Unless you live under a rock, you are likely aware of the housing market explosion over the past couple of years. Low mortgage interest rates and the remote workforce triggered by the COVID-19 pandemic have created a blood-thirsty demand for housing, and supply is miles behind.
As the real estate market goes, so do property taxes. When home values rise or fall, your County Assessor's Office captures revenue by raising or lowering your property taxes and collecting those dollars every year. In Sacramento, we are experiencing our ninth straight year of property tax increases, and don’t expect that trend to end in 2022. According to the 2021 Annual Report published by the Sacramento County Assessor’s Office, the assessed value for the county increased by over 5%, with most properties seeing an increase of 1.01%. You may ask, “If the overall values jumped over 5%, how did most properties only see a 1.01% increase in property taxes?”
Proposition 13 (Prop 13)
In June 1978, California voters passed a property tax limitation initiative to protect homeowners from excessive property tax increases. The legislation was a boon for Californians, and many homeowners received an additional boost as their assessed values were rolled back to the assessed values effective in 1975.
Under the rules of Prop 13, a new base year value is established only when a property’s ownership is sold or transfers, or land is improved by new construction. The overall increase in a county’s assessed value is largely influenced by a new base year value being established by these factors.
The major benefit created by Prop 13 was a limitation to yearly tax rate and base year property value increases. The tax rate was limited to a yearly increase of 1% plus the rate necessary to fund local bonds. Base year value increases were limited to the percentage change in the Consumer Price Index (CPI) or 2%, whichever is less. Although this affects the bulk of properties in the county, it has far less impact on revenue growth than sales, transfers, and new construction.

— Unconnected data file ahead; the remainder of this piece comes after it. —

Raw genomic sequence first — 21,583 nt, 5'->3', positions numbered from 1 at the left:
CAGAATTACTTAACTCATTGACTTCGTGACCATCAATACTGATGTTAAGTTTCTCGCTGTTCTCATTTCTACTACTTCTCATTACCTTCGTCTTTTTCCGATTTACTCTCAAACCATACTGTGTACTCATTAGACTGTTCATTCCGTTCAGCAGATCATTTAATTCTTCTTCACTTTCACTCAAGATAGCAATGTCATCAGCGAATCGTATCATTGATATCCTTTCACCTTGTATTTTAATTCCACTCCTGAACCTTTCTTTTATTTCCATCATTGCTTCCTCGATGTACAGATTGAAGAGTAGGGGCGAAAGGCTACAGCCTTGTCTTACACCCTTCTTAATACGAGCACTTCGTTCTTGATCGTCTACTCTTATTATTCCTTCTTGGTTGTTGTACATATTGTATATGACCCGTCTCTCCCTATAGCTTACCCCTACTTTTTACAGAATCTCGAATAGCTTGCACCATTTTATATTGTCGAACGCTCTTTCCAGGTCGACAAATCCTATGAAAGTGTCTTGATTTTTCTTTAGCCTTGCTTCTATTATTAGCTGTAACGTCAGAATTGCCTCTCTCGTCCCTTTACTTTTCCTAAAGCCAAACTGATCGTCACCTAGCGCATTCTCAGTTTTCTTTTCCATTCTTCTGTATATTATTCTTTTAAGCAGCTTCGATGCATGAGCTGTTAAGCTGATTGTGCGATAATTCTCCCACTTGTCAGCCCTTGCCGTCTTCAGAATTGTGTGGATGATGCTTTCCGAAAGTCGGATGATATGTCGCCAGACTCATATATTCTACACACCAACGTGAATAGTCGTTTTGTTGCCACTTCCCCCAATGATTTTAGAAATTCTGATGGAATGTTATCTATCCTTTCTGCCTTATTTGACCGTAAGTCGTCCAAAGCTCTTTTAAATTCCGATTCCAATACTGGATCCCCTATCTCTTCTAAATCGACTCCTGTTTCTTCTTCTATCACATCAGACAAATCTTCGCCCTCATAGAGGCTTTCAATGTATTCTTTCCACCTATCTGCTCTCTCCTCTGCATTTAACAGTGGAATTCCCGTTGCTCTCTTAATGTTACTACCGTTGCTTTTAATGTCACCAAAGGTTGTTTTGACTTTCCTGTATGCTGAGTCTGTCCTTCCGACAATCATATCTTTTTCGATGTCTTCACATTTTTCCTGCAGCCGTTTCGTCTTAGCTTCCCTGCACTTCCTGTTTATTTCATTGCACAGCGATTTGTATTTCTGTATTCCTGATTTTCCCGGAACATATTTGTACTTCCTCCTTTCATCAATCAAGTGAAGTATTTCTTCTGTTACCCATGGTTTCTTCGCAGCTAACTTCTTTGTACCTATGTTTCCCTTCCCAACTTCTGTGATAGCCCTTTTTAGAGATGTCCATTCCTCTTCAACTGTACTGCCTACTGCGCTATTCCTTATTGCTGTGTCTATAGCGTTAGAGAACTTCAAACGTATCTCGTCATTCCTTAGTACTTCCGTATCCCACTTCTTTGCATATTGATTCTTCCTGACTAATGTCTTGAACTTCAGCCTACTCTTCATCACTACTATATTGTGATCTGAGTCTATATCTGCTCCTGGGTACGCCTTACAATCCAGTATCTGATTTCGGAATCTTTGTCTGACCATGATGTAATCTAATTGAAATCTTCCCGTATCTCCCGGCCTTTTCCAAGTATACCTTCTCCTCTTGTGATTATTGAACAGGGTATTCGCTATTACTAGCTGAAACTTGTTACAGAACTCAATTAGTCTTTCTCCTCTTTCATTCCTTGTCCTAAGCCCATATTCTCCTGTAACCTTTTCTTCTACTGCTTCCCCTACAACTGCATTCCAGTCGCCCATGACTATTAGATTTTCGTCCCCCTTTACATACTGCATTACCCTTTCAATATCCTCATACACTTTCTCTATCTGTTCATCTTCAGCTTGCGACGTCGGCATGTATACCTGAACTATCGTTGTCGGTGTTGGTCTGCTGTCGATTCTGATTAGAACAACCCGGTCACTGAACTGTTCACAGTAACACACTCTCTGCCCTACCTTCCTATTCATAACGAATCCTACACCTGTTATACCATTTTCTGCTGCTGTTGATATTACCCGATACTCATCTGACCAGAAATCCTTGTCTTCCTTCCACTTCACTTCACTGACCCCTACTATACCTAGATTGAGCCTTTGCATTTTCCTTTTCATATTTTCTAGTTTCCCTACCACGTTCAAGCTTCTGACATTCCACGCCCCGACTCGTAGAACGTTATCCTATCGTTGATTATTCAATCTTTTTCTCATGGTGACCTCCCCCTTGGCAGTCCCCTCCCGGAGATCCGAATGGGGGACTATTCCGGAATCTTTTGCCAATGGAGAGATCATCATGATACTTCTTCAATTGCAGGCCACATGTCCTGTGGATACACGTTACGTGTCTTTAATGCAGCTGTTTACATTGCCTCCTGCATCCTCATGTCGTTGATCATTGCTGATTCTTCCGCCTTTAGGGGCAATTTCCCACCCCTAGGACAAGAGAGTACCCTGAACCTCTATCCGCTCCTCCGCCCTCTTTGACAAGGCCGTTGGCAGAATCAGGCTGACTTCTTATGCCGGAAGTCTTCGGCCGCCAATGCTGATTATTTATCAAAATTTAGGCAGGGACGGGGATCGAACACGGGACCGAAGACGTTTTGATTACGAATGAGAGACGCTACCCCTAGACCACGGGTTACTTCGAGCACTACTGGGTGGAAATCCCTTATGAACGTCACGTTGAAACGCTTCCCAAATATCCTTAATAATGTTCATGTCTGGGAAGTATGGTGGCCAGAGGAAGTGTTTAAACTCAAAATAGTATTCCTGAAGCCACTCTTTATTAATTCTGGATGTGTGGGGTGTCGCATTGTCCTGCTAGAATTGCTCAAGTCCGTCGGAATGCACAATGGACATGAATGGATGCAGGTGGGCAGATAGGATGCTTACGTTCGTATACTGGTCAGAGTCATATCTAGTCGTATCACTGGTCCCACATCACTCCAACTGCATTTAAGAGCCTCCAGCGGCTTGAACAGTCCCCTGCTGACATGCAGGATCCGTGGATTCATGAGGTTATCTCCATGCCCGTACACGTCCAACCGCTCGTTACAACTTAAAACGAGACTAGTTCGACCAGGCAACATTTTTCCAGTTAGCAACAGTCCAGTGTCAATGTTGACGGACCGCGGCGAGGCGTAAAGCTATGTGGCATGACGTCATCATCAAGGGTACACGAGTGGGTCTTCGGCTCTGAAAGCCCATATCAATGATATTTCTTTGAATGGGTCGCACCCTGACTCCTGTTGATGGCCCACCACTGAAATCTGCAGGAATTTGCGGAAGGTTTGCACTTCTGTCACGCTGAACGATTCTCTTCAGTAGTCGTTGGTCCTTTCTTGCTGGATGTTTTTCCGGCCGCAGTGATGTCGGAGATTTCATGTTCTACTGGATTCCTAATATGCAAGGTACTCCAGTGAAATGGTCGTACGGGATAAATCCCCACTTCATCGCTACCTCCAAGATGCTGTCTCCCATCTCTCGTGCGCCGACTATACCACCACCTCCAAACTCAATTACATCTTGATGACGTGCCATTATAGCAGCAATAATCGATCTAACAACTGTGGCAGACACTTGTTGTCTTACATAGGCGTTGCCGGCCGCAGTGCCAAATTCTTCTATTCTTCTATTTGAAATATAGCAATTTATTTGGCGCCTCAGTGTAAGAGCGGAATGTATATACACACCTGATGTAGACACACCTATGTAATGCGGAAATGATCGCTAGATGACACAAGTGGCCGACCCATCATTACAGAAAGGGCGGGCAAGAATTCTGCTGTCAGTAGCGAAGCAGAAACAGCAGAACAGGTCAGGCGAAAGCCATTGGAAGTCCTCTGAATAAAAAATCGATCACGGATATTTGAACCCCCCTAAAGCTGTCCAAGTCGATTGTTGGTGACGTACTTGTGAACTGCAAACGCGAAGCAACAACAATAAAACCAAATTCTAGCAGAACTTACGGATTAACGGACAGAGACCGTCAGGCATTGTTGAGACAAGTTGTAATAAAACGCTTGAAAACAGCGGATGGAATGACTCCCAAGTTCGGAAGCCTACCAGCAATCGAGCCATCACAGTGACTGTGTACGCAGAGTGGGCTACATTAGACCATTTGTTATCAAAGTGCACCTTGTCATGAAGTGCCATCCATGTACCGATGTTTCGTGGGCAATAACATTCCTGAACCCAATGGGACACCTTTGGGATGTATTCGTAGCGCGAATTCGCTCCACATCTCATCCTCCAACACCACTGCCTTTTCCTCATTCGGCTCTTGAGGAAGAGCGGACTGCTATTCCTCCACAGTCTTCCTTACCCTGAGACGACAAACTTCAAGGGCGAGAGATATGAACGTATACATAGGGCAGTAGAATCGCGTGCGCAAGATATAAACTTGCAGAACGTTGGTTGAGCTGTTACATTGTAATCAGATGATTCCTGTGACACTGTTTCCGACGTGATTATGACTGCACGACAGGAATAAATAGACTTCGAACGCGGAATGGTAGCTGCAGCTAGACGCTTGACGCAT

Proposition 8 (Prop 8)
After the passage of Prop 13, the question was raised about what happens when property values go down. In November 1978, California voters passed Prop 8, a direct response to handling assessed values when real estate suffers a decline in value.
When real property value drops beneath its assessed value, as we saw in 2008-2010, Prop 8 allows for properties to be reassessed at the current lower market value. Other triggers for Prop 8 are deteriorating property conditions or when damage occurs from a fire or storm. California's severe wildfires have become a significant issue in the past several years and have created reductions in many counties' base-year property values.
If a homeowner feels a property’s assessed value is too high or a change has occurred to the property’s physical condition, they can submit a request for review or can file an application to go before the County Assessment Appeals Board.
How does this impact you?
If you’ve been in your home for a while and are looking to make a move, expect to pay more in property taxes. When you purchase your new home, you will be establishing a new base year in line with current values. If you want to check what your property tax might be on a new purchase, you can use an online property tax calculator to get an estimate.
That being said, voters did pass Proposition 19 in 2021 which permits homeowners who are 55 and over, severely disabled, or whose homes were destroyed by wildfire or disaster, to transfer their primary residence’s property tax base value to a replacement residence of any value, anywhere in the state. Prop 19 does not afford the same relief for investment properties.
If you’ve ever had questions about fluctuations in your property taxes, you can reach out to your realtor or your county assessor's office for more information about your particular situation. Remember, too, if your property’s value has been affected negatively, you have the right to advocate for a reduction of your taxes. It’s up to you!